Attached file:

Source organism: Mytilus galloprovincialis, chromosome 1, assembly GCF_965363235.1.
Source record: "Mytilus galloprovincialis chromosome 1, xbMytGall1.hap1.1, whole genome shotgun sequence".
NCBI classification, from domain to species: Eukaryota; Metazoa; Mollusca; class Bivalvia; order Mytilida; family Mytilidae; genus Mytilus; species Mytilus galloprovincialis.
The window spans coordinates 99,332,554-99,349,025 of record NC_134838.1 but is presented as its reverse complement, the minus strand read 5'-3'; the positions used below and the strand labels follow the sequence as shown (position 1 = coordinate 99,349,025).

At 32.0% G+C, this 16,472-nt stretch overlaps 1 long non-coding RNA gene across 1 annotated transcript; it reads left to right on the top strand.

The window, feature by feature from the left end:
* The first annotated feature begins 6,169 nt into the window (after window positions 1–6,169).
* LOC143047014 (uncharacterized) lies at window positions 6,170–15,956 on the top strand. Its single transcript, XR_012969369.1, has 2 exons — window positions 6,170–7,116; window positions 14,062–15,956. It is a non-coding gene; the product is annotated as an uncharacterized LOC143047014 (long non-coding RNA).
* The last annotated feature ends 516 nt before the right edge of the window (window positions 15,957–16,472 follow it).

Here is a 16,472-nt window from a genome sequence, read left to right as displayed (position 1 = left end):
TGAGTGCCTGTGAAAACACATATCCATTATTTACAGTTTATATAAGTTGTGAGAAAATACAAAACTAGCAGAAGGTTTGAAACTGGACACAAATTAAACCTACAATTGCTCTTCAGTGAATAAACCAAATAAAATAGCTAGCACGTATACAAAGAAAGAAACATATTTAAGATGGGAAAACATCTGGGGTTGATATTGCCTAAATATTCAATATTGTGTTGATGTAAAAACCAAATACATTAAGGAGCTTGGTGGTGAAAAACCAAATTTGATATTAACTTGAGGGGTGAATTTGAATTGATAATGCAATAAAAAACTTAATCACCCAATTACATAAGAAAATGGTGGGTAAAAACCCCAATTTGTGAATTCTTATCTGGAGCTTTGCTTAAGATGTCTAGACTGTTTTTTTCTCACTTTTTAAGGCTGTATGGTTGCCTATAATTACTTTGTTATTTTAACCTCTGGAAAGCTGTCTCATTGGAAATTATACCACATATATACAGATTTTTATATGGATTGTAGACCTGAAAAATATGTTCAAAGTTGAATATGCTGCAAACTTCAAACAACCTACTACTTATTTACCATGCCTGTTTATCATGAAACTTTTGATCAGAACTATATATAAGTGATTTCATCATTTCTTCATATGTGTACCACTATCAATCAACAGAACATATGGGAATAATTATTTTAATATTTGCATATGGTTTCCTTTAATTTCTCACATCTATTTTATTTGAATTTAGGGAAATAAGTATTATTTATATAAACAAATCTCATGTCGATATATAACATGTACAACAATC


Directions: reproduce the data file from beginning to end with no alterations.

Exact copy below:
Source organism: Mytilus galloprovincialis, chromosome 1, assembly GCF_965363235.1.
Source record: "Mytilus galloprovincialis chromosome 1, xbMytGall1.hap1.1, whole genome shotgun sequence".
NCBI classification, from domain to species: Eukaryota; Metazoa; Mollusca; class Bivalvia; order Mytilida; family Mytilidae; genus Mytilus; species Mytilus galloprovincialis.
The window spans coordinates 99,332,554-99,349,025 of record NC_134838.1 but is presented as its reverse complement, the minus strand read 5'-3'; the positions used below and the strand labels follow the sequence as shown (position 1 = coordinate 99,349,025).

At 32.0% G+C, this 16,472-nt stretch overlaps 1 long non-coding RNA gene across 1 annotated transcript; it reads left to right on the top strand.

The window, feature by feature from the left end:
* The first annotated feature begins 6,169 nt into the window (after window positions 1–6,169).
* LOC143047014 (uncharacterized) lies at window positions 6,170–15,956 on the top strand. Its single transcript, XR_012969369.1, has 2 exons — window positions 6,170–7,116; window positions 14,062–15,956. It is a non-coding gene; the product is annotated as an uncharacterized LOC143047014 (long non-coding RNA).
* The last annotated feature ends 516 nt before the right edge of the window (window positions 15,957–16,472 follow it).

Here is a 16,472-nt window from a genome sequence, read left to right as displayed (position 1 = left end):
TGAGTGCCTGTGAAAACACATATCCATTATTTACAGTTTATATAAGTTGTGAGAAAATACAAAACTAGCAGAAGGTTTGAAACTGGACACAAATTAAACCTACAATTGCTCTTCAGTGAATAAACCAAATAAAATAGCTAGCACGTATACAAAGAAAGAAACATATTTAAGATGGGAAAACATCTGGGGTTGATATTGCCTAAATATTCAATATTGTGTTGATGTAAAAACCAAATACATTAAGGAGCTTGGTGGTGAAAAACCAAATTTGATATTAACTTGAGGGGTGAATTTGAATTGATAATGCAATAAAAAACTTAATCACCCAATTACATAAGAAAATGGTGGGTAAAAACCCCAATTTGTGAATTCTTATCTGGAGCTTTGCTTAAGATGTCTAGACTGTTTTTTTCTCACTTTTTAAGGCTGTATGGTTGCCTATAATTACTTTGTTATTTTAACCTCTGGAAAGCTGTCTCATTGGAAATTATACCACATATATACAGATTTTTATATGGATTGTAGACCTGAAAAATATGTTCAAAGTTGAATATGCTGCAAACTTCAAACAACCTACTACTTATTTACCATGCCTGTTTATCATGAAACTTTTGATCAGAACTATATATAAGTGATTTCATCATTTCTTCATATGTGTACCACTATCAATCAACAGAACATATGGGAATAATTATTTTAATATTTGCATATGGTTTCCTTTAATTTCTCACATCTATTTTATTTGAATTTAGGGAAATAAGTATTATTTATATAAACAAATCTCATGTCGATATATAACATGTACAACAATC